NAIS Book Excerpt: What Is Enrollment Management?

This is an excerpt from The NAIS Enrollment Management Handbook.

Enrollment management is an institutional response to the challenges and opportunities that recruiting and retaining the right student body present to a school’s financial health, image, and student quality. It’s a research-based process that creates a synergy among recruitment, pricing and financial aid, academic affairs, student life, and constituent relations.

Although some believe success depends solely on the efforts and activities of the admission office, others think the entire school shares responsibility for enrollment management. No matter which philosophy your school embraces, the full support of your head of school and senior leadership team is crucial. Your school will be most successful when all members of your adult community understand the vital, interrelated roles they play in the dynamic process of enrollment management.

Enrollment management encompasses four key areas.

  • Admission management, a subset of enrollment management, is the coordinated effort that advances and tracks students from prospect to enrolled student and beyond. The admission function interacts strategically with the functions involved in managing your school’s financial aid, registration, orientation, curriculum, and student life.
  • Retention focuses on your school’s ability to keep and re-enroll students from one year to the next. It is the backbone of every independent school’s reputation. To ensure that the students you admit can succeed, your programs and community members (especially teachers, school leaders, counselors, and those overseeing student life) need to be both effective and aligned. It is vital to collect and analyze data that can help you identify students who may be struggling and at risk of withdrawing from your school.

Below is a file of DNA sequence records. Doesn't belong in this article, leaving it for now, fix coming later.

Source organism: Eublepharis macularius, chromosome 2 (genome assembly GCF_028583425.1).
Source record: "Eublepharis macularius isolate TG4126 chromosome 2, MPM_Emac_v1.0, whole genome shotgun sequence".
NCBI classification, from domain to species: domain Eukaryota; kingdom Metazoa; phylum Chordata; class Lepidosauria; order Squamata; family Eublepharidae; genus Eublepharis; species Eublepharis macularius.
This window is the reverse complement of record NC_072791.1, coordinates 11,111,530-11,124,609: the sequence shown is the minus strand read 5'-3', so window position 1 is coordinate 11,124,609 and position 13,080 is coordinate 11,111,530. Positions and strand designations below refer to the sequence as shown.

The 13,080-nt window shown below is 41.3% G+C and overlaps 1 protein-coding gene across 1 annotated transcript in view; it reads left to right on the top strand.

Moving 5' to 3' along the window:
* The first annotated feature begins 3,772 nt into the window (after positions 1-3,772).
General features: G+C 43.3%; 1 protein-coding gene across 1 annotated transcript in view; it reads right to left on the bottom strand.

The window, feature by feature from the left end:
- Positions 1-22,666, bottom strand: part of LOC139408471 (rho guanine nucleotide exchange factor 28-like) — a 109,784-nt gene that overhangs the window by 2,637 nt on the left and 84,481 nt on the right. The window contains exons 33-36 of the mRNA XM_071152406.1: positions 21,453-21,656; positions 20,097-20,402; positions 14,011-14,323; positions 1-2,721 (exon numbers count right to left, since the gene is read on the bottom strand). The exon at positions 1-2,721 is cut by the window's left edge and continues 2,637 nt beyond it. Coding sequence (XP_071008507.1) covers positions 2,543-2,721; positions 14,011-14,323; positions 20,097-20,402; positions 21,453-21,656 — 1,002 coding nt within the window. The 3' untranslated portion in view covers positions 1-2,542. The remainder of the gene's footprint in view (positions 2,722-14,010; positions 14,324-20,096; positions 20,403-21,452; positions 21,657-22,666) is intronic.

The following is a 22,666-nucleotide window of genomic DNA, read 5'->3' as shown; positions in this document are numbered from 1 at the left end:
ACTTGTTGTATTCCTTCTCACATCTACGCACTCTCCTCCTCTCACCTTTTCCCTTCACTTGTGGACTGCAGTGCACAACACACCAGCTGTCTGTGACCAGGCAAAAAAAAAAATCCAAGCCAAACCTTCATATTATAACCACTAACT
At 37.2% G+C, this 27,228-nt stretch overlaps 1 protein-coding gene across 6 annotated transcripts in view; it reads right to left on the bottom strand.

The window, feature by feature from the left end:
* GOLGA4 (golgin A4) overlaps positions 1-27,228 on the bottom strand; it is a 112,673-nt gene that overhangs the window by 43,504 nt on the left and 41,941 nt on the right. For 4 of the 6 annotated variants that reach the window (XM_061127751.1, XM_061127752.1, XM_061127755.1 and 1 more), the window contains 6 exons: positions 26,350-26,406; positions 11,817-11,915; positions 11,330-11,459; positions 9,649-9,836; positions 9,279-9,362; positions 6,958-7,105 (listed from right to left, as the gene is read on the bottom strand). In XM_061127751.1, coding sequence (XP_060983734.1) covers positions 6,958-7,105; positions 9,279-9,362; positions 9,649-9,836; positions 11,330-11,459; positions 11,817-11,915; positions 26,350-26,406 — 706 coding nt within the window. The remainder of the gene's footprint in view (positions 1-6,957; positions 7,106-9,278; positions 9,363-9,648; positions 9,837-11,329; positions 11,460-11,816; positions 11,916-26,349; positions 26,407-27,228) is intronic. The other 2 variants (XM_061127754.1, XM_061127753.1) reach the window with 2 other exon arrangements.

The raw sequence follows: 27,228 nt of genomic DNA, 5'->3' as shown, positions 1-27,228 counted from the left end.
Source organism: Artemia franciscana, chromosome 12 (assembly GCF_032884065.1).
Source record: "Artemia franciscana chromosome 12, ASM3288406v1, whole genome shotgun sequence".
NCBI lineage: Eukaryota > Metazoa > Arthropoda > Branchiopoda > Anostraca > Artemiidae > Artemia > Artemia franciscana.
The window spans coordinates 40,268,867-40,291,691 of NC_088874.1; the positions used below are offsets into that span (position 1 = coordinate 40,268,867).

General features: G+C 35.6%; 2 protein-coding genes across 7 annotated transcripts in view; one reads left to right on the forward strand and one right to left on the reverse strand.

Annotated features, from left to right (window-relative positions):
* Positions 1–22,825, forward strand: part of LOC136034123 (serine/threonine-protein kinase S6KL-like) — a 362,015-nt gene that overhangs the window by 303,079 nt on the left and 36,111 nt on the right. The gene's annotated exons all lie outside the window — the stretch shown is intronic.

• Research involves collecting and analyzing data on internal and external factors affecting enrollment, student success (including retention), and your school’s image. Your staff should conduct research daily, weekly, monthly, annually, and even on an ad hoc basis, and that research should accurately represent the perceptions and actions of the school’s constituents. Data enable your school to make appropriate adjustments on an as-needed basis to critical areas that affect your living and learning environment.
  • Marketing, broadly defined, is the process that matches a product’s or service’s strengths and distinguishing characteristics to the identified needs, interests, and abilities of prospective purchasers and then promotes accordingly. At independent schools, marketing activities include clarifying institutional image, establishing enrollment targets to meet school composite goals, understanding the school’s niche in the marketplace, and integrating marketing and communication efforts. 

Why is it important for independent schools to have a formal enrollment management process?

  1. Enrollment management is essential for revenue optimization. Every independent school is tuition dependent. That is, regardless of endowment size, prestige, or selectivity, every independent school has an operating budget that depends heavily on enrollment revenue. According to 2011 NAIS data, day schools typically receive 80 percent or more of their revenue from tuition that families pay, while boarding schools tend to generate 60 percent or more of their revenue through tuition collected. Therefore, your school will be best served when your administrative offices work cooperatively to develop and execute a plan that ensures you can meet your enrollment and net-tuition revenue goals.